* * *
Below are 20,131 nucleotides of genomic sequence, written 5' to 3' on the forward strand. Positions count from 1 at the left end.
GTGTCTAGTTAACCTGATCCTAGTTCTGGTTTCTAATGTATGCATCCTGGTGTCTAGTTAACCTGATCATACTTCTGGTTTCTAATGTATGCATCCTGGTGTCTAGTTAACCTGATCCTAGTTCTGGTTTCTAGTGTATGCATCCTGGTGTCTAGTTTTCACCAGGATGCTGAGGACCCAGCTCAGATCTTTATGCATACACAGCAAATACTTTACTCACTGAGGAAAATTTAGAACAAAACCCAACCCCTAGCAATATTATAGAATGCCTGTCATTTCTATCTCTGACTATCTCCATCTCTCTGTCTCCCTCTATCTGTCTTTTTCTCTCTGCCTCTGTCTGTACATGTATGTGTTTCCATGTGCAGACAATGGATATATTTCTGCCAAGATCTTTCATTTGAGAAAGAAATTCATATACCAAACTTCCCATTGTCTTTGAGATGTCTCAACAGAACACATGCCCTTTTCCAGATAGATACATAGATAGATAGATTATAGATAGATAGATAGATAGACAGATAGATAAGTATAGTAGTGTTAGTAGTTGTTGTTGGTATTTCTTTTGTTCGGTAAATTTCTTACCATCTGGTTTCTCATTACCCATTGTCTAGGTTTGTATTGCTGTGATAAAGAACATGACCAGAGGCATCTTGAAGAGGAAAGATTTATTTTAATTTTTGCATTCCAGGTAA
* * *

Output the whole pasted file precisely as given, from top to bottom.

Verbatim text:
Below are 20,131 nucleotides of genomic sequence, written 5' to 3' on the forward strand. Positions count from 1 at the left end.
GTGTCTAGTTAACCTGATCCTAGTTCTGGTTTCTAATGTATGCATCCTGGTGTCTAGTTAACCTGATCATACTTCTGGTTTCTAATGTATGCATCCTGGTGTCTAGTTAACCTGATCCTAGTTCTGGTTTCTAGTGTATGCATCCTGGTGTCTAGTTTTCACCAGGATGCTGAGGACCCAGCTCAGATCTTTATGCATACACAGCAAATACTTTACTCACTGAGGAAAATTTAGAACAAAACCCAACCCCTAGCAATATTATAGAATGCCTGTCATTTCTATCTCTGACTATCTCCATCTCTCTGTCTCCCTCTATCTGTCTTTTTCTCTCTGCCTCTGTCTGTACATGTATGTGTTTCCATGTGCAGACAATGGATATATTTCTGCCAAGATCTTTCATTTGAGAAAGAAATTCATATACCAAACTTCCCATTGTCTTTGAGATGTCTCAACAGAACACATGCCCTTTTCCAGATAGATACATAGATAGATAGATTATAGATAGATAGATAGATAGACAGATAGATAAGTATAGTAGTGTTAGTAGTTGTTGTTGGTATTTCTTTTGTTCGGTAAATTTCTTACCATCTGGTTTCTCATTACCCATTGTCTAGGTTTGTATTGCTGTGATAAAGAACATGACCAGAGGCATCTTGAAGAGGAAAGATTTATTTTAATTTTTGCATTCCAGGTAA